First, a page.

I take people camping who are too connected all the time. I don’t break laptops over my knee or toss cell phones into the lake (I’ve heard the stories). I show them the view, take them canoeing, get them some of that fresh air running through their lungs. I make a campfire and a good meal, and we all sit around chatting about how great it is out there. If they’re too afraid to cut the technological cord right away, I don’t mind the devices – as long as they’re not truly detracting from the others. They’ll enjoy the experience and make it more likely they’ll come back in a simpler, natural way, or they won’t like it at all, and won’t come back. Either way there’s less technology to bother people.

The Good Side

Playing with my phoneIn fact, I too take a cell phone – one of them there smart phones – with me on my adventures in the interior. I rarely get cell phone coverage, but if I do (like anywhere along the highway 60 corridor of Algonquin Park), I will shamelessly tweet, upload a photo or update my status when I can. Who does it hurt? Well, there might be some people I stress out having to judge me, sure, but I’m sure they’ll survive. On the other hand, it brings a little bit of the woods to everyone who can’t be there themselves. I’d argue that it serves more to make people want to get out there and experience it for themselves – and I’ve been told as much. I’m I walking the trails with a headset obnoxiously yakking away loudly along the trail? No. First, I wouldn’t want to ruin the experience for others – the same reason I don’t motorboat past canoes, drunkenly hoot and holler, carve my initials into the trees or anything else like that. More importantly, I have better things to do, to see, to discover and to experience.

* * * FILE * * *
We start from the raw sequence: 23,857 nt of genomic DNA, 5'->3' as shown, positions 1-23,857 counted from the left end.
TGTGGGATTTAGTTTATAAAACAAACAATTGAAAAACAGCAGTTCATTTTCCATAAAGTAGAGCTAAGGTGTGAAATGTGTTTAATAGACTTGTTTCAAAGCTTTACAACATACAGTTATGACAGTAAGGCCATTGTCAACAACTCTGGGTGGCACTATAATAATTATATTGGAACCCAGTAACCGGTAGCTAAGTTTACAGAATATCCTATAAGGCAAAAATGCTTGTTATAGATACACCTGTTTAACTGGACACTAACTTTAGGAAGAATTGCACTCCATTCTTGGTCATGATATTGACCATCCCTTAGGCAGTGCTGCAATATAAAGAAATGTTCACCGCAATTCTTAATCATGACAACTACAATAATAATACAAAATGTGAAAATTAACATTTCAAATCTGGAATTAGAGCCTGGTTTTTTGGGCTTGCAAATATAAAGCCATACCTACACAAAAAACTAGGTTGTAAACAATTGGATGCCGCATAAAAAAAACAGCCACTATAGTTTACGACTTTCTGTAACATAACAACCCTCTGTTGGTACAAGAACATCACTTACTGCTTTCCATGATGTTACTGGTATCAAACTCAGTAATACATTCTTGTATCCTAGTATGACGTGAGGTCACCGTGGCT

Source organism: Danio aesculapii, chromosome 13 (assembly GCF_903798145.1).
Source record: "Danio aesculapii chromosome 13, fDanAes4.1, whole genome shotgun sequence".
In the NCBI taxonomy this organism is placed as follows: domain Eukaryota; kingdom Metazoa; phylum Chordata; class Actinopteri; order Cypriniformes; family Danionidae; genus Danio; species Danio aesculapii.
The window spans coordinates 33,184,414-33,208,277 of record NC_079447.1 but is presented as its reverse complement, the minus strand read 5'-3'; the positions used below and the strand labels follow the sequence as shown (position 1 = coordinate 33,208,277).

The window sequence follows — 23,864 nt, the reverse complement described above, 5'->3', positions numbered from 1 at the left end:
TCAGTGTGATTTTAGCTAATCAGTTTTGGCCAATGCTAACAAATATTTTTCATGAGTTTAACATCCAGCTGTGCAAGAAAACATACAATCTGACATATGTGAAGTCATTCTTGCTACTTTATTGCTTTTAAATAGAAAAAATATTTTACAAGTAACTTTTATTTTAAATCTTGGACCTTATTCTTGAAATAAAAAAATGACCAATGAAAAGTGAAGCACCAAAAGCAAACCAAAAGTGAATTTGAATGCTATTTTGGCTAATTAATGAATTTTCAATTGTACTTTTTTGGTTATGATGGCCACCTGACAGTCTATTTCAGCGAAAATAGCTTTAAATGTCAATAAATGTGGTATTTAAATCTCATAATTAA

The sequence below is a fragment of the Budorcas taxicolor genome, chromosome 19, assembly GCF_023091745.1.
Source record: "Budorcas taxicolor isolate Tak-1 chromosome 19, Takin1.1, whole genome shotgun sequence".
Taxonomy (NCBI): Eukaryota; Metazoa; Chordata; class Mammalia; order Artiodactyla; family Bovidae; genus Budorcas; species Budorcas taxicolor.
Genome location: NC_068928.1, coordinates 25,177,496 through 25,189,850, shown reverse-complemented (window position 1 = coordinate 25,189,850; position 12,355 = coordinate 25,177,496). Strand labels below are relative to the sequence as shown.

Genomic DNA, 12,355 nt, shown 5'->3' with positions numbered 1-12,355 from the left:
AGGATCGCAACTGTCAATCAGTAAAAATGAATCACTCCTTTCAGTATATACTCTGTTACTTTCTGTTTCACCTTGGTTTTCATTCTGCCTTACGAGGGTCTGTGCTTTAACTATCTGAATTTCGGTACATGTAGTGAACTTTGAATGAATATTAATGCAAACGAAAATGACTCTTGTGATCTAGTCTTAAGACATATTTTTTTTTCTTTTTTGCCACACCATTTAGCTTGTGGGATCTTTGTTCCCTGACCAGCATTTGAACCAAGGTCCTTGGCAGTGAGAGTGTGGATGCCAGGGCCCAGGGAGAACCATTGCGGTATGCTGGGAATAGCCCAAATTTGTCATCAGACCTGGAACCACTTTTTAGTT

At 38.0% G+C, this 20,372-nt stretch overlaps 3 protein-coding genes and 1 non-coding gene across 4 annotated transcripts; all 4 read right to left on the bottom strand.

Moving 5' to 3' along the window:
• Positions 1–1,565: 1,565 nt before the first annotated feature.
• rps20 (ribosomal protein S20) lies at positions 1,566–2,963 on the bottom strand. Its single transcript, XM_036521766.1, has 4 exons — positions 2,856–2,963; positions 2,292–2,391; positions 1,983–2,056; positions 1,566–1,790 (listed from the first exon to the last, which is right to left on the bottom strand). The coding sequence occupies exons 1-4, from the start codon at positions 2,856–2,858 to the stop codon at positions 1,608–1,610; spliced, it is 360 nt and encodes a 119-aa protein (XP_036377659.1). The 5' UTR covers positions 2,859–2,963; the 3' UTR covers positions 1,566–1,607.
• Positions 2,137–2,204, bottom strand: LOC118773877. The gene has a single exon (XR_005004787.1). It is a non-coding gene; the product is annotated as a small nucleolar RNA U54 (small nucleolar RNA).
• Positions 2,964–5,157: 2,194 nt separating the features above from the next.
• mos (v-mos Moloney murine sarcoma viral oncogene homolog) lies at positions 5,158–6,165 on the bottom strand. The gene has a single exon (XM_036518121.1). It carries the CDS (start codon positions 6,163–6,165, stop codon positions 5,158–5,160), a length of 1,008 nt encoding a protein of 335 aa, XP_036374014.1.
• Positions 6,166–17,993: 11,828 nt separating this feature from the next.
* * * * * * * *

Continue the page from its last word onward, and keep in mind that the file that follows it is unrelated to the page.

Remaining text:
Let’s All Just Get Along

So here’s what it all boils down to: If there’s one thing Nature should be teaching us, what we’re out there to truly experience, is the centering, grounding, relaxing, healing and over-all perspective prioritizing effects of being out there. Why not then put those lessons into practice and take a more zen approach to it all. If someone brings along some “connected” device and spends the whole time using it instead of appreciating the outdoors, ignore them. Pity them for not taking advantage. And if it bothers you that much, don’t bring them along next time. Simple.

  • […] this kind of device would encourage that kind of thing. Even if it did, that’s really their missed opportunity, and you’re doing it (camping) wrong if you let it bother you. And so, having a CampStove is now pulling you into the debate about being too plugged in, and how […]